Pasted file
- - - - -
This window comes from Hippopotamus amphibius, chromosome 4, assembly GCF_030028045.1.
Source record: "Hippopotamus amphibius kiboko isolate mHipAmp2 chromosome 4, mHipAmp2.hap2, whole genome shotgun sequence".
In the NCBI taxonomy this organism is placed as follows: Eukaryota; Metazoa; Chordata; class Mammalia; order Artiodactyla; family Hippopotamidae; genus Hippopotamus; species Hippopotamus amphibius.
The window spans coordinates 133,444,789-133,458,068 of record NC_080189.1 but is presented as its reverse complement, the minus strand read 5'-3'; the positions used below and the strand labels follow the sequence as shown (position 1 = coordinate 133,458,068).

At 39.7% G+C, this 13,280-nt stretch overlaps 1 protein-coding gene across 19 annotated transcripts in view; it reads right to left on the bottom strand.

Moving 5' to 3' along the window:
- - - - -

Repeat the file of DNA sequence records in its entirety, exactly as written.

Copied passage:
This window comes from Hippopotamus amphibius, chromosome 4, assembly GCF_030028045.1.
Source record: "Hippopotamus amphibius kiboko isolate mHipAmp2 chromosome 4, mHipAmp2.hap2, whole genome shotgun sequence".
In the NCBI taxonomy this organism is placed as follows: Eukaryota; Metazoa; Chordata; class Mammalia; order Artiodactyla; family Hippopotamidae; genus Hippopotamus; species Hippopotamus amphibius.
The window spans coordinates 133,444,789-133,458,068 of record NC_080189.1 but is presented as its reverse complement, the minus strand read 5'-3'; the positions used below and the strand labels follow the sequence as shown (position 1 = coordinate 133,458,068).

At 39.7% G+C, this 13,280-nt stretch overlaps 1 protein-coding gene across 19 annotated transcripts in view; it reads right to left on the bottom strand.

Moving 5' to 3' along the window: